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Our collection of picture books featuring Black and Indigenous people and People of Color (BIPOC) is available to the public. *Inclusion of a title in the collection DOES NOT EQUAL a recommendation.* Click here for more on book evaluation.


COVID-19 Info.: Our collection is currently not circulating. Ladd library is closed and Interlibrary Loan (ILL) is unavailable until further notice. You may also find inactive links to the Bates Library Catalog and MARC record on certain book pages. We appreciate your patience.

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11 matching books

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Undocumented

2018

by Duncan Tonatiuh

Undocumented is the story of immigrant workers who have come to the United States without papers. Every day, these men and women join the work force and contribute positively to society. The story is told via the ancient Mixtec codex--accordion fold--format. Juan grew up in Mexico working in the fields to help provide for his family. Struggling for money, Juan crosses over into the United States and becomes an undocumented worker, living in a poor neighborhood, working hard to survive. Though he is able to get a job as a busboy at a restaurant, he is severely undercompensated--he receives less than half of the minimum wage! Risking his boss reporting him to the authorities for not having proper resident papers, Juan risks everything and stands up for himself and the rest of the community.--Amazon.com

Beautiful Life Cross Group Oppression & Resilience

The people shall continue

2017

by Simon J. Ortiz and Sharol Graves

"The People Shall Continue was originally published in 1977. It is a story of Indigenous peoples of the Americas, specifically in the U.S., as they endeavor to live on lands they have known to be their traditional homelands from time immemorial. Even though the prairies, mountains, valleys, deserts, river bottomlands, forests, coastal regions, swamps and other wetlands across the nation are not as vast as they used to be, all of the land is still considered to be the homeland of the people"--Foreword

Cross Group Oppression & Resilience

The Water Walker

2017

by Joanne Robertson

"This is the story of a determined Ojibwe Grandmother (Nokomis) Josephine Mandamin and her great love for Nibi (Water). Nokomis walks to raise awareness of our need to protect Nibi for future generations, and for all life on the planet. She, along with other women, men, and youth, have walked around all of the Great Lakes from the four salt waters - or oceans - all the way to Lake Superior. The water walks are full of challenges, and by her example Josephine inspires and challenges us all to take up our responsibility to protect our water and our planet for all generations. Her story is a wonderful way to talk with children about the efforts that the Ojibwe and many other Indigenous peoples give to the protection of water - the giver of life"--|cProvided by publisher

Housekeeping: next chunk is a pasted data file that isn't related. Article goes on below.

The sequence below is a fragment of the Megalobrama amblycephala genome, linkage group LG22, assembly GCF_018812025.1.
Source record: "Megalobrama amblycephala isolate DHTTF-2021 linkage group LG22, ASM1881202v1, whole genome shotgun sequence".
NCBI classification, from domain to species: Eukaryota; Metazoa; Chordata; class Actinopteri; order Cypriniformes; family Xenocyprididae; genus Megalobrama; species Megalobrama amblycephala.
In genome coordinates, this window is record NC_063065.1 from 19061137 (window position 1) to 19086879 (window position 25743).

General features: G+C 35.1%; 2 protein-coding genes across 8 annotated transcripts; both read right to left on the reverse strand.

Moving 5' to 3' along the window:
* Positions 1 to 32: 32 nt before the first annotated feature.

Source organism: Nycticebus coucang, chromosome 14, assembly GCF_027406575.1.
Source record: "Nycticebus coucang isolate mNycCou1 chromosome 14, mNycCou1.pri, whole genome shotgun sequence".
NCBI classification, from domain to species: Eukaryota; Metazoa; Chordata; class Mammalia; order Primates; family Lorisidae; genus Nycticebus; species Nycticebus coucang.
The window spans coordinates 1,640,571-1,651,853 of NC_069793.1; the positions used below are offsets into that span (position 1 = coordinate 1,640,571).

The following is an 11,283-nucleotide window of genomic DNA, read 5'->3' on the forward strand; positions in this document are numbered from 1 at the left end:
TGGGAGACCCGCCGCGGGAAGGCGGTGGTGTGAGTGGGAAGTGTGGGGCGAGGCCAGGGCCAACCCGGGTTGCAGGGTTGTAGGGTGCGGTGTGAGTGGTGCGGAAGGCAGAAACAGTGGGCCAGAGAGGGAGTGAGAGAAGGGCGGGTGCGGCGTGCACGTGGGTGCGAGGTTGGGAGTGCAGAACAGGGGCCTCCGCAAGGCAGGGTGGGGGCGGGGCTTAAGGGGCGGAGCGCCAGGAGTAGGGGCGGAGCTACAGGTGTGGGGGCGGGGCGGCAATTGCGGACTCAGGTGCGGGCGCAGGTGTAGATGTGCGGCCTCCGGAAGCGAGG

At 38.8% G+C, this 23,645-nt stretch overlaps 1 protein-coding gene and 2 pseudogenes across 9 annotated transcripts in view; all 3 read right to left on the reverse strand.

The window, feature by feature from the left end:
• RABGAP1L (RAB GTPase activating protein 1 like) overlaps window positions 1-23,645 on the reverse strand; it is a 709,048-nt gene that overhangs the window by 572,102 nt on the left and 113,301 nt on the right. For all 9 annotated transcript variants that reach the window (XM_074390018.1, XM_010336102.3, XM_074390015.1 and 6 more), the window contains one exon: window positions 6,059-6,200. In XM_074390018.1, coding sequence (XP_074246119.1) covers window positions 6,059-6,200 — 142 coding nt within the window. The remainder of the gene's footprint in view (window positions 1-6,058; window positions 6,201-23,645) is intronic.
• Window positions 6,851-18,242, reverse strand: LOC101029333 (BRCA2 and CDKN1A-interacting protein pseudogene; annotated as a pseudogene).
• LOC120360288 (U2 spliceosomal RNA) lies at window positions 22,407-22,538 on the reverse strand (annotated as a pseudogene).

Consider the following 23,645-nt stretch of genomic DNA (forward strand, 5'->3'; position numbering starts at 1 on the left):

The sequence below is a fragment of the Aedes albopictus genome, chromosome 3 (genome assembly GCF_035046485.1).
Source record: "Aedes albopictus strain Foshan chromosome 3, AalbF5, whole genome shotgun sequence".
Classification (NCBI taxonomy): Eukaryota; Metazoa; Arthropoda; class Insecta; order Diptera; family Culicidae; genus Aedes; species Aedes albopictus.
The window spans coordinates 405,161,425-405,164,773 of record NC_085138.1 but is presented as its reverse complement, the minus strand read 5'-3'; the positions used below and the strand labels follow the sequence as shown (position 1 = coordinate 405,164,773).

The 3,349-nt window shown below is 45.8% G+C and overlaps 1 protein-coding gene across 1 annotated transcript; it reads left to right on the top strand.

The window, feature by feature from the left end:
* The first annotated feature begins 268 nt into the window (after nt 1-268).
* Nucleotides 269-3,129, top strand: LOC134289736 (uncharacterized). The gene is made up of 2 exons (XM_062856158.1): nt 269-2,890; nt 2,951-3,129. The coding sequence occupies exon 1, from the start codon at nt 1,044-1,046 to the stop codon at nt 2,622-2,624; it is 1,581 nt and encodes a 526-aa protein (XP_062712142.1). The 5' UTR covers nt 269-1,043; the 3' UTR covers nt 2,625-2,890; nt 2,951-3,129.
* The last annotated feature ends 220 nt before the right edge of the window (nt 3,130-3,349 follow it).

Biography

She sang promise: The Story of Betty Mae Jumper, Seminole Tribal Leader

2010

by Jan Godown Annino and Lisa Desimini

Betty Mae Tiger Jumper was born in 1923, the daughter of a Seminole woman and a white man. She grew up in the Everglades under dark clouds of distrust among her tribe who could not accept her at first. As a child of a mixed marriage, she walked the line as a constant outsider. Growing up poor and isolated, she only discovered the joys of reading and writing at age 14. An iron will and sheer determination led her to success, and she returned to her people as a qualified nurse. When her husband was too sick to go to his alligator wrestling tourist job, gutsy Betty Mae climbed right into the alligator pit! Storyteller, journalist, and community activist, Betty Mae Jumper was a voice for her people, ultimately becoming the first female elected Seminole tribal leader.--publisher

Beautiful Life Biography Oppression & Resilience

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